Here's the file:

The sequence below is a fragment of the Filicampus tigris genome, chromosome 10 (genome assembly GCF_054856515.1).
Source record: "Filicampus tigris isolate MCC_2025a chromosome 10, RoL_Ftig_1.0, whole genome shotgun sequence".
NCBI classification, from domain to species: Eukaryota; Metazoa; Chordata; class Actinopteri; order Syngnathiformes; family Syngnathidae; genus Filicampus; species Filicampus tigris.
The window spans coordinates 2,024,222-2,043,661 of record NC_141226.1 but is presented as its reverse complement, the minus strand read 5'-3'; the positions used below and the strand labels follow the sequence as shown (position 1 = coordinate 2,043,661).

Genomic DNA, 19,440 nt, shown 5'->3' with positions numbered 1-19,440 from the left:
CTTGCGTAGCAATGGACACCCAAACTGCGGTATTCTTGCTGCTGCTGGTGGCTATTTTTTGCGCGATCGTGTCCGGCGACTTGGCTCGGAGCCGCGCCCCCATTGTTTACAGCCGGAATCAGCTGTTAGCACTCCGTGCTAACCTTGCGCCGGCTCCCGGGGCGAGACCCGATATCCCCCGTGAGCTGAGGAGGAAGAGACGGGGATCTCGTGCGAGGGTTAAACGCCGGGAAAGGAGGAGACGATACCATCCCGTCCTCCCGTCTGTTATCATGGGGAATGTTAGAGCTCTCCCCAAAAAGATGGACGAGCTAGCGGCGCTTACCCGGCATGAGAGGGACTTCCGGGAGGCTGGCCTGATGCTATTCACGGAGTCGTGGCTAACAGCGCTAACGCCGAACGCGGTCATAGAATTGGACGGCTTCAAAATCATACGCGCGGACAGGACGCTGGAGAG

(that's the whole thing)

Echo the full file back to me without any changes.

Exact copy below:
The sequence below is a fragment of the Filicampus tigris genome, chromosome 10 (genome assembly GCF_054856515.1).
Source record: "Filicampus tigris isolate MCC_2025a chromosome 10, RoL_Ftig_1.0, whole genome shotgun sequence".
NCBI classification, from domain to species: Eukaryota; Metazoa; Chordata; class Actinopteri; order Syngnathiformes; family Syngnathidae; genus Filicampus; species Filicampus tigris.
The window spans coordinates 2,024,222-2,043,661 of record NC_141226.1 but is presented as its reverse complement, the minus strand read 5'-3'; the positions used below and the strand labels follow the sequence as shown (position 1 = coordinate 2,043,661).

Genomic DNA, 19,440 nt, shown 5'->3' with positions numbered 1-19,440 from the left:
CTTGCGTAGCAATGGACACCCAAACTGCGGTATTCTTGCTGCTGCTGGTGGCTATTTTTTGCGCGATCGTGTCCGGCGACTTGGCTCGGAGCCGCGCCCCCATTGTTTACAGCCGGAATCAGCTGTTAGCACTCCGTGCTAACCTTGCGCCGGCTCCCGGGGCGAGACCCGATATCCCCCGTGAGCTGAGGAGGAAGAGACGGGGATCTCGTGCGAGGGTTAAACGCCGGGAAAGGAGGAGACGATACCATCCCGTCCTCCCGTCTGTTATCATGGGGAATGTTAGAGCTCTCCCCAAAAAGATGGACGAGCTAGCGGCGCTTACCCGGCATGAGAGGGACTTCCGGGAGGCTGGCCTGATGCTATTCACGGAGTCGTGGCTAACAGCGCTAACGCCGAACGCGGTCATAGAATTGGACGGCTTCAAAATCATACGCGCGGACAGGACGCTGGAGAG